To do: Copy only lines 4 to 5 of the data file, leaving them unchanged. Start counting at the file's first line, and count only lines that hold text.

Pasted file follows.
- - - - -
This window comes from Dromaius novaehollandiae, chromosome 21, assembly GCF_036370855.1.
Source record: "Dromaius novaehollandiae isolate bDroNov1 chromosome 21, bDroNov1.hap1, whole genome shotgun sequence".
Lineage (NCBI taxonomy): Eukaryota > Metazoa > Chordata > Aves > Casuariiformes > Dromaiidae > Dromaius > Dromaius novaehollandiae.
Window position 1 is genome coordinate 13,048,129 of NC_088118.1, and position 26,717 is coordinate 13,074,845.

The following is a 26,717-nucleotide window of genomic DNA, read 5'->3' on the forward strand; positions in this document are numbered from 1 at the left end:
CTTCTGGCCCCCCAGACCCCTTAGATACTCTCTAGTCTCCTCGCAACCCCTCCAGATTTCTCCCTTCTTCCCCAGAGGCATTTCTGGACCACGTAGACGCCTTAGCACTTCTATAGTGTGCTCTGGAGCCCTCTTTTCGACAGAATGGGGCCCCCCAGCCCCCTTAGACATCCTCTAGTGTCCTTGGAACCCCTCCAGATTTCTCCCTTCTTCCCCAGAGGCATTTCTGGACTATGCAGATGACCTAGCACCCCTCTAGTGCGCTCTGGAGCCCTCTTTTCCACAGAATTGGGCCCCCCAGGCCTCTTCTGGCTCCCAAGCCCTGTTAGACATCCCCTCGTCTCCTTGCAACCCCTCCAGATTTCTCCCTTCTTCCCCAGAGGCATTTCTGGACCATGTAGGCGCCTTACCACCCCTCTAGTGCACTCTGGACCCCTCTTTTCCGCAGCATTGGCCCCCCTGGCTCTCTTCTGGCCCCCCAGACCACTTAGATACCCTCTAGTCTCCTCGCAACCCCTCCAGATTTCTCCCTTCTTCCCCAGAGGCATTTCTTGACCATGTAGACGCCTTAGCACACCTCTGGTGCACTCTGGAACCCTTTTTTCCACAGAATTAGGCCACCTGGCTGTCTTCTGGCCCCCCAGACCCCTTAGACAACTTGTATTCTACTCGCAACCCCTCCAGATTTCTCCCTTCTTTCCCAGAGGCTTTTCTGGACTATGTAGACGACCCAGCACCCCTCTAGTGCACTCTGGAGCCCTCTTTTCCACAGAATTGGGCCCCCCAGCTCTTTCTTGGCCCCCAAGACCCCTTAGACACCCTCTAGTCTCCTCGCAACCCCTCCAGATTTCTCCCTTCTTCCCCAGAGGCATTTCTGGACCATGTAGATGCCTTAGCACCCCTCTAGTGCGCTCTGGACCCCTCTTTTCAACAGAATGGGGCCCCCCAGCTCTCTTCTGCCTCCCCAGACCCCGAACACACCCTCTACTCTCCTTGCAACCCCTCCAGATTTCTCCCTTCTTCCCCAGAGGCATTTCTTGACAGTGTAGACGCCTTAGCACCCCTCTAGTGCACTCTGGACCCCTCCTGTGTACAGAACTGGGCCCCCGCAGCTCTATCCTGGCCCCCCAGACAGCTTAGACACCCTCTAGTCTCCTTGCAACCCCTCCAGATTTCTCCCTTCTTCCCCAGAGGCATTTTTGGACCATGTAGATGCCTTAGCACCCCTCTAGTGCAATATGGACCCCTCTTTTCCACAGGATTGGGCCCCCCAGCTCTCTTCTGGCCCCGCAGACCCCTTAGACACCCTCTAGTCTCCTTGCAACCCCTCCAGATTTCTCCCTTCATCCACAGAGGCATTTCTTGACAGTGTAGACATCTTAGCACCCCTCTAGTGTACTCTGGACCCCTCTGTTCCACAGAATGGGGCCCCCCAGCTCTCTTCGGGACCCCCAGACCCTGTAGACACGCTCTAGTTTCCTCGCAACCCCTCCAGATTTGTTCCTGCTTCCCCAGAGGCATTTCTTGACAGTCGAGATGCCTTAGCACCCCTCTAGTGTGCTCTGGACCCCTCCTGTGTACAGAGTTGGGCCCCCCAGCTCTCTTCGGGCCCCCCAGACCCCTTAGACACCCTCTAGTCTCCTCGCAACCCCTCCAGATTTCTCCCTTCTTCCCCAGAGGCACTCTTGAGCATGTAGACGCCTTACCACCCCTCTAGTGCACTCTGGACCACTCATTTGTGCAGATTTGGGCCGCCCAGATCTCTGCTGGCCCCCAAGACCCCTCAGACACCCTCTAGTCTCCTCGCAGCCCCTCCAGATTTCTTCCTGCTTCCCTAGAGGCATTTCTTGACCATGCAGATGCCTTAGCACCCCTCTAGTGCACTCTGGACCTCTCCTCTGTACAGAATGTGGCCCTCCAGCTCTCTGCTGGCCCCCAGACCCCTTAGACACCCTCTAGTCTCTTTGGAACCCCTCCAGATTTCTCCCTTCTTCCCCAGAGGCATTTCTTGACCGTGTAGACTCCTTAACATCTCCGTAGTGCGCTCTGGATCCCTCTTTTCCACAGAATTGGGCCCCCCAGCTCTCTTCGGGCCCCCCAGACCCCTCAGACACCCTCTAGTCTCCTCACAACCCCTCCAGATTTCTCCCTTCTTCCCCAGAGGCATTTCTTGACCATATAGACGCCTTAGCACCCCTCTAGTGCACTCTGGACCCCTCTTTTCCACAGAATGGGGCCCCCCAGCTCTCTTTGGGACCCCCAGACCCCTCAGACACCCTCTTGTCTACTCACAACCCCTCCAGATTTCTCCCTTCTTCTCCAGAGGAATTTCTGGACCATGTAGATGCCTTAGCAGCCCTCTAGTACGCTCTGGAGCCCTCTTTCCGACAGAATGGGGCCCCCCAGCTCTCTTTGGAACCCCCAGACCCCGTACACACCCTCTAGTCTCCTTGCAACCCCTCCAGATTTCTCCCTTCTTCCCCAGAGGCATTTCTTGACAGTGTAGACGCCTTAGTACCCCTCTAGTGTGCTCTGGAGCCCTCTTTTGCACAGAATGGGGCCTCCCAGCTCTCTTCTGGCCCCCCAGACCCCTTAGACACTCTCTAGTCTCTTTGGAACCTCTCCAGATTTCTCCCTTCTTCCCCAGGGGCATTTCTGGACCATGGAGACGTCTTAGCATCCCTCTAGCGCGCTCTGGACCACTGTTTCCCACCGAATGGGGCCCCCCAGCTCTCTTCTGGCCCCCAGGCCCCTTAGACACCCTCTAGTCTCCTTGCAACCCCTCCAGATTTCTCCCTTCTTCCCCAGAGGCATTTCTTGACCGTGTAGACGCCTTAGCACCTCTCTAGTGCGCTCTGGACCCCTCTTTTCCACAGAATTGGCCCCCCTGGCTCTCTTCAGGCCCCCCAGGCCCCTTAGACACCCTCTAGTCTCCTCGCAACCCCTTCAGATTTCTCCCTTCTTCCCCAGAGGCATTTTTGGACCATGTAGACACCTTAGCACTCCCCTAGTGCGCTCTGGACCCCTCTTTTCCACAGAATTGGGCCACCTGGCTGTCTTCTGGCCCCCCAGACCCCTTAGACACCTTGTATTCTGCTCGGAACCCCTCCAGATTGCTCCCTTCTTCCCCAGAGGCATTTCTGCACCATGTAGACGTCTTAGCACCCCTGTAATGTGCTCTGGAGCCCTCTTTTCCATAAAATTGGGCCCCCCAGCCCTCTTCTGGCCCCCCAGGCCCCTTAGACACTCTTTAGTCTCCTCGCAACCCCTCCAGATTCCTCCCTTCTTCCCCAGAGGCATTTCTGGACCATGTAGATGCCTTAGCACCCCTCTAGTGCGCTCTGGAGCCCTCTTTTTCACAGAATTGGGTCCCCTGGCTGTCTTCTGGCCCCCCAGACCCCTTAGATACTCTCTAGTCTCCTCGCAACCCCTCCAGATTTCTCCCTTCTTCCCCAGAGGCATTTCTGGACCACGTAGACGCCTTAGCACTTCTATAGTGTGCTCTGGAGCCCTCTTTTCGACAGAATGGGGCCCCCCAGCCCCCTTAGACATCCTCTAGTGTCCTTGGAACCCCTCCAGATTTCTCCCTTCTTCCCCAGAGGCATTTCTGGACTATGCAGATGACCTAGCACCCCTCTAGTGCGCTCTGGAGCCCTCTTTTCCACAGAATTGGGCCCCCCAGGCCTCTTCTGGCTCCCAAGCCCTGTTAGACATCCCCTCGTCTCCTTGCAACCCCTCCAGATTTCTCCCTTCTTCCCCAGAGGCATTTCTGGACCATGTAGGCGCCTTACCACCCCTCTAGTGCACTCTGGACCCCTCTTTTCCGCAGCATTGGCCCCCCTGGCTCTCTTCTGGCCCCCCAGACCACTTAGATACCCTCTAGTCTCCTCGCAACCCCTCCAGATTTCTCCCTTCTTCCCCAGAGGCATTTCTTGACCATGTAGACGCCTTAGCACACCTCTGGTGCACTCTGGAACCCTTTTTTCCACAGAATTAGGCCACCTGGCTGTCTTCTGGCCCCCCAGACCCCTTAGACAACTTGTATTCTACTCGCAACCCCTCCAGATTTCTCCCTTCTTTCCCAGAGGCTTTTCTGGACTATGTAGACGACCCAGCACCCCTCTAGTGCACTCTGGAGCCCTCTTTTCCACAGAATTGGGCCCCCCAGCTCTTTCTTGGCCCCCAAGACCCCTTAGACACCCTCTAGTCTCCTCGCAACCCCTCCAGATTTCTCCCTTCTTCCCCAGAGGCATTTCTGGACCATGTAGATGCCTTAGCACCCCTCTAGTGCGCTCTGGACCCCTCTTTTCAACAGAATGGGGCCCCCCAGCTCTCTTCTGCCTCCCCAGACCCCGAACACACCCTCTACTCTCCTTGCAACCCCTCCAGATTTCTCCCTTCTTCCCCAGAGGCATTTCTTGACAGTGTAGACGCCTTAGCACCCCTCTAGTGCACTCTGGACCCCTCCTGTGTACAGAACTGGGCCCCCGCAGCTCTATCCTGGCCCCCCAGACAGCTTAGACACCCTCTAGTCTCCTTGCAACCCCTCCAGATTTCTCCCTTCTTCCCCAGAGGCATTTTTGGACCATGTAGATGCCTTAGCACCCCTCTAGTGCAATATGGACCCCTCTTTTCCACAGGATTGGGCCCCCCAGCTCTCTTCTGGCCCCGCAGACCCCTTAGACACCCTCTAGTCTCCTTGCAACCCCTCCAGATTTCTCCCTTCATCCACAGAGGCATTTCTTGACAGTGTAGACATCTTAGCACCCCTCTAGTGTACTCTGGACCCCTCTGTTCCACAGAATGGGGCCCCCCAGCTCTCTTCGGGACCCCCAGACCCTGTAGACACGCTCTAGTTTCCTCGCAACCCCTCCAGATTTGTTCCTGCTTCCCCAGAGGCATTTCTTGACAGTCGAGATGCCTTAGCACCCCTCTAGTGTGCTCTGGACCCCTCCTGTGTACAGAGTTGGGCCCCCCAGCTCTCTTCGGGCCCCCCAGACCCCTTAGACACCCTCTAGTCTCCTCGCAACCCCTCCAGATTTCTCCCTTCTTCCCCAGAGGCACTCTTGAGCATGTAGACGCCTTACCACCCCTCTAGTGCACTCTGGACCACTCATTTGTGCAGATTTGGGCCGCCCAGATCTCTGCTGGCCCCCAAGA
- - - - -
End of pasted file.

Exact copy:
Window position 1 is genome coordinate 13,048,129 of NC_088118.1, and position 26,717 is coordinate 13,074,845.

The following is a 26,717-nucleotide window of genomic DNA, read 5'->3' on the forward strand; positions in this document are numbered from 1 at the left end: